Thanks everyone; it's good to be back!
Neal_Sanders is offline  
Oct 24th, 2003, 05:33 AM
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Welcome back Neal - you have been missed. As for your experience at the Hudson, I have heard the same thing from several of my friends. No thanks for me, I'll stay at the classics.
LoriNY is offline  
Oct 24th, 2003, 09:00 AM
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Neal, thanks. The Barclay keeps popping up on my radar screen when checking out Expedia, Travelocity, Tripadvisor, etc. We were last in New York right before 9/11 and my daughter can't wait to go back. The difference between going to NYC at age 9 and then at 12? Now it's all about the shopping! That's my girl ...
Oct 24th, 2003, 09:46 AM
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Thanks for a great post, Neal. I thoroughly enjoyed reading it, especially since I ate at the Hudson Cafeteria last year with some friends who wanted to try it out. Conclusion: Food was OK, but we were clearly not hip enough for the vibe it was desperately trying to project. Guess we're lucky we weren't actually staying overnight!
Judy24 is offline  
Oct 24th, 2003, 10:48 AM
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Nice to see you here again Neal. I really enjoyed this review and got a few well needed chuckles to boot. I have a close friend who worked at both the Hudson and the Paramount (both Ian Schrager properties). Her insider's assessment of their shortcomings very closely corresponds to the experience you described (she's now working for Marriott and looking to move over to the Hyatt organization when an opportunity arises).

The Hudson is actually an old SRO hotel that's been "Schragerized". At over 1,000 rooms it can hardly be called a boutique hotel but the term "boutique" is used as loosely in describing hotels as "all natural" is in foods.

If you visit the west coast on occasiuon I strongly encourage yoou to try some of the Klimpton Group properties. I have stayed only at their Hotel Triton in San Francisco and at the Vintage Park in Seattle but both were wonderful experiences. Small hotels (40 - 80 rooms) with tasteful and unique appointments, a welcoming atmosphere and a high level of service (and cheaper than a Hyatt to boot!).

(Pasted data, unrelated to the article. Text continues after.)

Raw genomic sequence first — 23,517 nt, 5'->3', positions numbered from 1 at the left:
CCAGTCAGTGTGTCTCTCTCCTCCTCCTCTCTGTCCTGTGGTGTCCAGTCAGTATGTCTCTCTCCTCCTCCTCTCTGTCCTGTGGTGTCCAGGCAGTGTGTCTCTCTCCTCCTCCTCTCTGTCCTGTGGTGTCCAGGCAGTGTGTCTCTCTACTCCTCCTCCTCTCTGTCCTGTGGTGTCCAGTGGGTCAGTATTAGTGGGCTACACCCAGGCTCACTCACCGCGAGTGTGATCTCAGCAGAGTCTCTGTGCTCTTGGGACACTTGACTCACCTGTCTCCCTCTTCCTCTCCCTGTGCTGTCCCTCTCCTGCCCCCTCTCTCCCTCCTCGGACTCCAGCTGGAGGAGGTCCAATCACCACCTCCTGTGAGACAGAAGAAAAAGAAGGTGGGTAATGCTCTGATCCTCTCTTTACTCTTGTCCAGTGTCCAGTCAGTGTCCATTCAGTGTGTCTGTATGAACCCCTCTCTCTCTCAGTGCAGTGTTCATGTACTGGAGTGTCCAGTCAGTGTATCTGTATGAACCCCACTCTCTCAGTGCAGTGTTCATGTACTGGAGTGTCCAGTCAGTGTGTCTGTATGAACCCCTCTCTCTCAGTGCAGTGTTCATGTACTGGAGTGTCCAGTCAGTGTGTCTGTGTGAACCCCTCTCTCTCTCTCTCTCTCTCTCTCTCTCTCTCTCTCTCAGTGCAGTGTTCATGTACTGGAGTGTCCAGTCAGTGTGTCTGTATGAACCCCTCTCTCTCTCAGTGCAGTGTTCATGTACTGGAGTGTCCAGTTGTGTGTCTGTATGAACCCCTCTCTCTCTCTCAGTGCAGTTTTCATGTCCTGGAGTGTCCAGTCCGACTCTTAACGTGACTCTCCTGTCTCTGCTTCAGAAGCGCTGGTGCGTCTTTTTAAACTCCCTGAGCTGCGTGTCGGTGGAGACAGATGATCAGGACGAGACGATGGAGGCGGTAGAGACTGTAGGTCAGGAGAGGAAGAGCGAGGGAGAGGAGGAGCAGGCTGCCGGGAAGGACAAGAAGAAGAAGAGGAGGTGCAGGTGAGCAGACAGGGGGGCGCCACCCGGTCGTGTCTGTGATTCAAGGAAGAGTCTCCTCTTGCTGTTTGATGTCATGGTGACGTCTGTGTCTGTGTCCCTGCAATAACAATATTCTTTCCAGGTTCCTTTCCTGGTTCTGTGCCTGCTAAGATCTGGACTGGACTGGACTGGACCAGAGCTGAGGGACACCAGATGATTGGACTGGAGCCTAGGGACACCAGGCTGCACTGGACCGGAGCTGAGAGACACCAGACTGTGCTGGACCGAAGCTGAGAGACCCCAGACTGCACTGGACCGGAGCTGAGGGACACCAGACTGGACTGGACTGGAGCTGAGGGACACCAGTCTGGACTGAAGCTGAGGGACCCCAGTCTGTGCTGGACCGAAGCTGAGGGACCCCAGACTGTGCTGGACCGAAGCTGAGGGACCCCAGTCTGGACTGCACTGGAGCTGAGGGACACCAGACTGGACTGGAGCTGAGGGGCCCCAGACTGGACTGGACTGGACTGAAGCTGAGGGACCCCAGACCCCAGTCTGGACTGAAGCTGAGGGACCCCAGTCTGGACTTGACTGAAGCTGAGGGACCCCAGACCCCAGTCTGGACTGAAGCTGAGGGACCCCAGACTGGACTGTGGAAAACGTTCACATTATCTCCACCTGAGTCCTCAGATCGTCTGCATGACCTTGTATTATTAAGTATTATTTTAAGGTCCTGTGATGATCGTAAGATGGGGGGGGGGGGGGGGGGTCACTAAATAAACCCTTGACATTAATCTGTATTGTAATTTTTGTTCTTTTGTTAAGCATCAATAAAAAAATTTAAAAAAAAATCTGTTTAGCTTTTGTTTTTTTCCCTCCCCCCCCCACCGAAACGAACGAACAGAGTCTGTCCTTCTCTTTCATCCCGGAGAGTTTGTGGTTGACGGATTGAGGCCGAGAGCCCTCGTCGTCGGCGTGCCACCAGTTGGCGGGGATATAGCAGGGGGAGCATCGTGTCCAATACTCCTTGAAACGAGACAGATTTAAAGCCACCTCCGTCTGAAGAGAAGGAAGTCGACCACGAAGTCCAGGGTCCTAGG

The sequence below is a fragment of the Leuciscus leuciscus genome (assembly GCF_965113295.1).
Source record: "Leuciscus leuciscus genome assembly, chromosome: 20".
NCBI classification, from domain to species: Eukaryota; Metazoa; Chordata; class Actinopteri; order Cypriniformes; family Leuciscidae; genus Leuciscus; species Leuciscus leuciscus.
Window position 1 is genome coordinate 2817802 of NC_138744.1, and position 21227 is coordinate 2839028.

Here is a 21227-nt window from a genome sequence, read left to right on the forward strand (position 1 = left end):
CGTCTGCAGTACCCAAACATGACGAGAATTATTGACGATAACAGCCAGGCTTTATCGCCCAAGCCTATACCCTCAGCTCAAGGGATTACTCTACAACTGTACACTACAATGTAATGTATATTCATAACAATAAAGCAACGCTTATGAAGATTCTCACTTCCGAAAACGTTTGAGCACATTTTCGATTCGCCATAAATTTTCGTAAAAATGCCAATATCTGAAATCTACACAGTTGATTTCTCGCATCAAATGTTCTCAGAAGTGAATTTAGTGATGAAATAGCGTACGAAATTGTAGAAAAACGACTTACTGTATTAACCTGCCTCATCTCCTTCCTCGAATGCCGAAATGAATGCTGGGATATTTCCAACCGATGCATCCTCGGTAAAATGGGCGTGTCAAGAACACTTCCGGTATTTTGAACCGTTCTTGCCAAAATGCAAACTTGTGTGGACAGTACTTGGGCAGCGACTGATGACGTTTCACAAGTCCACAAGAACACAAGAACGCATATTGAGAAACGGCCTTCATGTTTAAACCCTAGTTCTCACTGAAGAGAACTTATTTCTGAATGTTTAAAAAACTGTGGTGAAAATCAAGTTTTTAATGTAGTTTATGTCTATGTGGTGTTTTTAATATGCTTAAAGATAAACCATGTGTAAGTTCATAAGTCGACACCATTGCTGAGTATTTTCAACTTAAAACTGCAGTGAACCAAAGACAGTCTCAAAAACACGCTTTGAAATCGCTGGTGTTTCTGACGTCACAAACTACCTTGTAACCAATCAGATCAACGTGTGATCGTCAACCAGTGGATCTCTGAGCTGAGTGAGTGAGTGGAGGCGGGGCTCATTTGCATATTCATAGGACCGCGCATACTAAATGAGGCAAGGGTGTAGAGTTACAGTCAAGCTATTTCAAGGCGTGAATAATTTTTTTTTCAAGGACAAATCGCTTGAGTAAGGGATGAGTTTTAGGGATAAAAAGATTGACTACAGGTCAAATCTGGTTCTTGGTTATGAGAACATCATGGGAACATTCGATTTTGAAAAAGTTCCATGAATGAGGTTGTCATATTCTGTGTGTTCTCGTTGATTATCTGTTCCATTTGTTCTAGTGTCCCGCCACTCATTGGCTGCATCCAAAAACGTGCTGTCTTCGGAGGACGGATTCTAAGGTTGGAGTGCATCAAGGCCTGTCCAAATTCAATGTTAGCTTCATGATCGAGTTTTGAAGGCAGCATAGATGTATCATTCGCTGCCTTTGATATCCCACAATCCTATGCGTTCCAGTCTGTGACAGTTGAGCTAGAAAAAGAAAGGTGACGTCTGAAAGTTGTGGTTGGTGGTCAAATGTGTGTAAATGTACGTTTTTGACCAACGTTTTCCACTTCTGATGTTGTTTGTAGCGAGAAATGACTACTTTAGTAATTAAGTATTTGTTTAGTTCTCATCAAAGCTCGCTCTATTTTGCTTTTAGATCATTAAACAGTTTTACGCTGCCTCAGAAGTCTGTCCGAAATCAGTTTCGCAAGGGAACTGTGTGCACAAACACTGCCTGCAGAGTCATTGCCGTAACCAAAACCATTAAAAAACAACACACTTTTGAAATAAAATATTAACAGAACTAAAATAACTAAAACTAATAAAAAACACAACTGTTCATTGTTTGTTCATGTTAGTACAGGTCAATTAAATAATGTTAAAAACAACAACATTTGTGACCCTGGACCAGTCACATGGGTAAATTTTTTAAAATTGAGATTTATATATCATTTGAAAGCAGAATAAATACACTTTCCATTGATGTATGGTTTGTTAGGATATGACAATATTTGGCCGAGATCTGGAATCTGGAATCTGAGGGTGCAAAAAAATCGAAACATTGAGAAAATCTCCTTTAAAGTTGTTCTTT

Owen_ONeill is offline  
Oct 24th, 2003, 11:24 AM
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I think the term "boutique hotel" could actually be translated thus:

"Our hotel has some really major problems like tiny rooms or miserably small bathrooms, but we'll decorate them in a very trendy way and insist that anybody who doesn't like it just doesn't have enough 'taste' to know what's really IN."
Patrick is offline  
Oct 24th, 2003, 11:54 AM
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First, I'm stunned by the number of old, yet very familiar names out there. Gawd, I really must have been away.

Owen, as I wrote my piece, I think I must have had in mind as a "contrast", the Stanford Court in San Francisco, where I stayed the following week. The Stanford Court is flagged as a Marriott Renaissance property, and it couldn't have been more beautiful nor the staff more helpful. My room was spacious and had every amenity and the rate was an amazing $159 (yes, I know SF hotel rates have been whacked by a combination of overbuilding and a downturn). Still, how many hotels have a genuine Tiffany dome over their lobby?

Thanks for the comment and I will put Klimton Group on my "to stay" list.
Neal_Sanders is offline  
Oct 24th, 2003, 03:49 PM
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Yes, Neal, you have been away that long! I really missed your reports. I was so thrilled to see this wasn't an old post that I haven't even read it yet. I'm with Tess - please don't go away again. Welcome back.
April is offline  
Oct 24th, 2003, 03:56 PM
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Owen is right that the Hudson is far from "boutique", unless they are trying to obliquely warn us about the size of the rooms. I think the reason people enjoy smaller hotels is that they can escape the standardization of big chains, and stay in a property that doesn't have to deal with thousands of guests. It's good to let future travellers know about the scandalous rip-off that is the Hudson. It is only for the irretrievably insecure, who are tricked into believing that they are among the "hip" crowd. Neal, you forgot to mention that just across the street from the Hudson is the future Time Warner complex, still massively and noisily under construction.
Lois_L is offline